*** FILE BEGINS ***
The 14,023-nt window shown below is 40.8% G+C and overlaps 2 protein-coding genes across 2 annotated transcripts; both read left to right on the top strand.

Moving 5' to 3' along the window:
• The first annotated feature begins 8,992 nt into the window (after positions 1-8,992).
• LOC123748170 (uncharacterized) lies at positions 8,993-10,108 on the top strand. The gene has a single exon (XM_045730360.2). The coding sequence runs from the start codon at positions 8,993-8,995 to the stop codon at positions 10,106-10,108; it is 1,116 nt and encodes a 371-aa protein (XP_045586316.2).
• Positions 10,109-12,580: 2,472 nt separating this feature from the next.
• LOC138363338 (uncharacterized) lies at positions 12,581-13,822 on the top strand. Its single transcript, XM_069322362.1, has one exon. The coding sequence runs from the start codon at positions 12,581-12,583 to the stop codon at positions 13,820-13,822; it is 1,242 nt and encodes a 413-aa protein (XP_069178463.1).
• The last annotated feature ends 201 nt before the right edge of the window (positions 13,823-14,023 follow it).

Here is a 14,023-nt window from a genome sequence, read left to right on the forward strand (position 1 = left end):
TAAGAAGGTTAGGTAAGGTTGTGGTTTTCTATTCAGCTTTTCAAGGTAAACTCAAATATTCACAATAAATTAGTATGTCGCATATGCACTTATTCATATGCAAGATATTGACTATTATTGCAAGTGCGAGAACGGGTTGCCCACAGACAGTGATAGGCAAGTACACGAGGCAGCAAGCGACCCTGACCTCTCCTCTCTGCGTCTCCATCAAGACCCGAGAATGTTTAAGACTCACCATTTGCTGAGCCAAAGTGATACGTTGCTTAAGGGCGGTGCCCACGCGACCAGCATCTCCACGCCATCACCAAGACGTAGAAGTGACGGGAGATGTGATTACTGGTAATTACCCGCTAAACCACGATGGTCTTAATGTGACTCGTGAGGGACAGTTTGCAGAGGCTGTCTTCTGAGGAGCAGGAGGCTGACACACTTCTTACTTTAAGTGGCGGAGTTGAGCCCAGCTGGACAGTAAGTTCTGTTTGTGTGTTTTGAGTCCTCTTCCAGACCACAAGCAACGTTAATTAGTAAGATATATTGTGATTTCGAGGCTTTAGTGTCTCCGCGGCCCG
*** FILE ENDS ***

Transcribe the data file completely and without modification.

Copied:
The 14,023-nt window shown below is 40.8% G+C and overlaps 2 protein-coding genes across 2 annotated transcripts; both read left to right on the top strand.

Moving 5' to 3' along the window:
• The first annotated feature begins 8,992 nt into the window (after positions 1-8,992).
• LOC123748170 (uncharacterized) lies at positions 8,993-10,108 on the top strand. The gene has a single exon (XM_045730360.2). The coding sequence runs from the start codon at positions 8,993-8,995 to the stop codon at positions 10,106-10,108; it is 1,116 nt and encodes a 371-aa protein (XP_045586316.2).
• Positions 10,109-12,580: 2,472 nt separating this feature from the next.
• LOC138363338 (uncharacterized) lies at positions 12,581-13,822 on the top strand. Its single transcript, XM_069322362.1, has one exon. The coding sequence runs from the start codon at positions 12,581-12,583 to the stop codon at positions 13,820-13,822; it is 1,242 nt and encodes a 413-aa protein (XP_069178463.1).
• The last annotated feature ends 201 nt before the right edge of the window (positions 13,823-14,023 follow it).

Here is a 14,023-nt window from a genome sequence, read left to right on the forward strand (position 1 = left end):
TAAGAAGGTTAGGTAAGGTTGTGGTTTTCTATTCAGCTTTTCAAGGTAAACTCAAATATTCACAATAAATTAGTATGTCGCATATGCACTTATTCATATGCAAGATATTGACTATTATTGCAAGTGCGAGAACGGGTTGCCCACAGACAGTGATAGGCAAGTACACGAGGCAGCAAGCGACCCTGACCTCTCCTCTCTGCGTCTCCATCAAGACCCGAGAATGTTTAAGACTCACCATTTGCTGAGCCAAAGTGATACGTTGCTTAAGGGCGGTGCCCACGCGACCAGCATCTCCACGCCATCACCAAGACGTAGAAGTGACGGGAGATGTGATTACTGGTAATTACCCGCTAAACCACGATGGTCTTAATGTGACTCGTGAGGGACAGTTTGCAGAGGCTGTCTTCTGAGGAGCAGGAGGCTGACACACTTCTTACTTTAAGTGGCGGAGTTGAGCCCAGCTGGACAGTAAGTTCTGTTTGTGTGTTTTGAGTCCTCTTCCAGACCACAAGCAACGTTAATTAGTAAGATATATTGTGATTTCGAGGCTTTAGTGTCTCCGCGGCCCG